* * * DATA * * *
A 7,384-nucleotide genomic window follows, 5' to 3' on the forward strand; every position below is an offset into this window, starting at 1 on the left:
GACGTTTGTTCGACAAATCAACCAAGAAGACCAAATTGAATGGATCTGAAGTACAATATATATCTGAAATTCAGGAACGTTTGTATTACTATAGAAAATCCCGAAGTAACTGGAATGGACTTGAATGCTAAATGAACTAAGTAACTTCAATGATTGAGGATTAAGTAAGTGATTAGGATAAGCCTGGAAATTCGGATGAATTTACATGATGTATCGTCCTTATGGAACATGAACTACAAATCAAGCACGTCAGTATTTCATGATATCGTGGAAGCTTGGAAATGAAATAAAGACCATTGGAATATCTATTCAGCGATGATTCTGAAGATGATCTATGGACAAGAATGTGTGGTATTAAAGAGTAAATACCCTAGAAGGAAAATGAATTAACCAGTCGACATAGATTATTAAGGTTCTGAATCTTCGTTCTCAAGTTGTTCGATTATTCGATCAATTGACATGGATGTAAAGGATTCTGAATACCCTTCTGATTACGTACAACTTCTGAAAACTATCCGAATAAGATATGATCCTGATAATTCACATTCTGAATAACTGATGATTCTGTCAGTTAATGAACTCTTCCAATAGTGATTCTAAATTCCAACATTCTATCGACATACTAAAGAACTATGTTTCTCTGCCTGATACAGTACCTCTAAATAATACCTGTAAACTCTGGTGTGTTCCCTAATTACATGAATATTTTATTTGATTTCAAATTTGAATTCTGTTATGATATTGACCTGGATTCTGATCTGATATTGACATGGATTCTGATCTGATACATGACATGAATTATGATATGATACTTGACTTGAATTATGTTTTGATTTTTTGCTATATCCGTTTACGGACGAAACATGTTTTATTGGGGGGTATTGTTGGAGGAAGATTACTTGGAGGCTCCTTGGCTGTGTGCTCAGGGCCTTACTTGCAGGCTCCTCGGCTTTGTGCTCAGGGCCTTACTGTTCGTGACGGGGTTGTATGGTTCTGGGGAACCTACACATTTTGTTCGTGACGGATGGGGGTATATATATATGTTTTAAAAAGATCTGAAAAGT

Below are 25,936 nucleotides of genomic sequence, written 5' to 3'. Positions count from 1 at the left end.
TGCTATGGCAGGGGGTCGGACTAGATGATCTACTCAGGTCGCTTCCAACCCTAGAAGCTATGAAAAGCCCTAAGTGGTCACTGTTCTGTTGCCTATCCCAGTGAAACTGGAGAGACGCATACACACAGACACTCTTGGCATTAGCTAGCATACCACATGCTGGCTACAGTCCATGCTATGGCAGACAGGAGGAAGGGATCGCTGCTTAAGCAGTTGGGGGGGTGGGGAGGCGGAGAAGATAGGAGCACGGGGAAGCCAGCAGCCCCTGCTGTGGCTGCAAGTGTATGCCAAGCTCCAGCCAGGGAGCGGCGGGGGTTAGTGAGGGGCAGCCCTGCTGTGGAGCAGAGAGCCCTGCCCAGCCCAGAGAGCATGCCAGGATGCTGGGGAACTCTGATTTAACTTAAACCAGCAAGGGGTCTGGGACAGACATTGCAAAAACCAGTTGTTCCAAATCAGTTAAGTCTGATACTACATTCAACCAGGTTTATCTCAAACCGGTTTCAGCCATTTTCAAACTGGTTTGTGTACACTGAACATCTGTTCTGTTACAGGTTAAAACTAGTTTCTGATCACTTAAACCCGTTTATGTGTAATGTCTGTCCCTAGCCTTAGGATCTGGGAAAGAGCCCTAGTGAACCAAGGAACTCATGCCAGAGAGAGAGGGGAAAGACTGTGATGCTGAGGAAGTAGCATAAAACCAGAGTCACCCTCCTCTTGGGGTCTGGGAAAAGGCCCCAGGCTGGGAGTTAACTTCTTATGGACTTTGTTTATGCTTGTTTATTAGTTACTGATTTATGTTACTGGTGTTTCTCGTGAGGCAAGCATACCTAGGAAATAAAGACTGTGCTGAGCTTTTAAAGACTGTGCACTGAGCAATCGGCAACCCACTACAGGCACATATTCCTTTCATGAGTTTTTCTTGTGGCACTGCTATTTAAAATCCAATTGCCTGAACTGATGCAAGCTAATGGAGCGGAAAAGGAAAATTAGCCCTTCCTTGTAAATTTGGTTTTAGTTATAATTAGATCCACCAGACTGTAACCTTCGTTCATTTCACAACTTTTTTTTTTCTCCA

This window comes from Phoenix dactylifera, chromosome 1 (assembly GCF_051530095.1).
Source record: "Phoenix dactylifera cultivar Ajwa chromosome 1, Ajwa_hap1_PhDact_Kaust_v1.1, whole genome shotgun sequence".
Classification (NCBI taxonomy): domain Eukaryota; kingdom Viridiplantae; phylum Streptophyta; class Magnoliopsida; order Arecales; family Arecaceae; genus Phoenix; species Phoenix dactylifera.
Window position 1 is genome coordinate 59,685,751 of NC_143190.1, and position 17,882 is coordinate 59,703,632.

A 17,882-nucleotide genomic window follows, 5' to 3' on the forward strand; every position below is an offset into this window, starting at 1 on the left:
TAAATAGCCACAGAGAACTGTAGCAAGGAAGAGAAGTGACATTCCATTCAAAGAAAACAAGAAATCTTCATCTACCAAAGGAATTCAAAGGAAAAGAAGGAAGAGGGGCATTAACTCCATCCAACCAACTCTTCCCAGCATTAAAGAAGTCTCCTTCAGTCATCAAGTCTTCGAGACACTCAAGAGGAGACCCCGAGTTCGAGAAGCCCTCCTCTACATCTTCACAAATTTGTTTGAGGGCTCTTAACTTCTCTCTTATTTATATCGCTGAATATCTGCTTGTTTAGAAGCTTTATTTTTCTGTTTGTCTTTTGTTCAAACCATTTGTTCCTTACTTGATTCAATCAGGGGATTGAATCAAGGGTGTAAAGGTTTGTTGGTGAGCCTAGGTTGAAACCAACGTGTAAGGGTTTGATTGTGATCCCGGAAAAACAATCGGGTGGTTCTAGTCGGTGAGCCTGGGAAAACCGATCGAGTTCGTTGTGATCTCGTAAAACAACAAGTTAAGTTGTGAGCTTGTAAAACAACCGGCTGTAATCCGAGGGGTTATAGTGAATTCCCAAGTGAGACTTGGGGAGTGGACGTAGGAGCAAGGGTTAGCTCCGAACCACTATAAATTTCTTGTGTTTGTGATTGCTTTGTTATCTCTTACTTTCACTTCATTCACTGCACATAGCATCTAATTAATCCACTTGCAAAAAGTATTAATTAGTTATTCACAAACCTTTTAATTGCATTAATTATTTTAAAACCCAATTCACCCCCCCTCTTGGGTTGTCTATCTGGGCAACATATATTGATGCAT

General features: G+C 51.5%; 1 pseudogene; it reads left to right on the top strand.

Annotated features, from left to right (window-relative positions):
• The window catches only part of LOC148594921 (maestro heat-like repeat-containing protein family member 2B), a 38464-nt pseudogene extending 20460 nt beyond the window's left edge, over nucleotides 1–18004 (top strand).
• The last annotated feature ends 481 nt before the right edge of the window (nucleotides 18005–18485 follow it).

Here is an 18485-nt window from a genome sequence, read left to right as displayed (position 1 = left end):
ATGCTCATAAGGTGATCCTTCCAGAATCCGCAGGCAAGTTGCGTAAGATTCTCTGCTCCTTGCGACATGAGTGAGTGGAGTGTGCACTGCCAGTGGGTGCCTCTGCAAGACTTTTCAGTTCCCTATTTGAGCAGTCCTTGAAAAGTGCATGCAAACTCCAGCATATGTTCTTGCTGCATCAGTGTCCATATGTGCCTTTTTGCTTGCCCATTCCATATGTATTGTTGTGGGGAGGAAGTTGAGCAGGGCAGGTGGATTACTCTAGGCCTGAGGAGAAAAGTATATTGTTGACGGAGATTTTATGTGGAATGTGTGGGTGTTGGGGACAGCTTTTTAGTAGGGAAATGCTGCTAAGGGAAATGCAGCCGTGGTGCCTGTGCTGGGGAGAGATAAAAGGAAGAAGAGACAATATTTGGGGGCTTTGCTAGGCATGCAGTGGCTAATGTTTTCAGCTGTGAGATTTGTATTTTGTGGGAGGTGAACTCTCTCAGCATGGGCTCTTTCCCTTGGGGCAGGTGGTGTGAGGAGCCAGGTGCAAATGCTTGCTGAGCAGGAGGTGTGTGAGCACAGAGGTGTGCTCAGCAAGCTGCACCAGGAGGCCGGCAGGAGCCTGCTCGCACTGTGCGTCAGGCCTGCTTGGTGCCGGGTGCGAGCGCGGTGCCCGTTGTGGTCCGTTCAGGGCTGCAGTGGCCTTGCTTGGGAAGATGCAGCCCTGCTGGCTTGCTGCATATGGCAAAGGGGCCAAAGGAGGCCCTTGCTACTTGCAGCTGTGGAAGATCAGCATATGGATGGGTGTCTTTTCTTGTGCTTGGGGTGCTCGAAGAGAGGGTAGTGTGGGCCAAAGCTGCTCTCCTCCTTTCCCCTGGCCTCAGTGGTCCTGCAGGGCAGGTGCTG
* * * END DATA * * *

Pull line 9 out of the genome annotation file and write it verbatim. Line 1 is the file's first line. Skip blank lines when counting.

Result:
A 17,882-nucleotide genomic window follows, 5' to 3' on the forward strand; every position below is an offset into this window, starting at 1 on the left: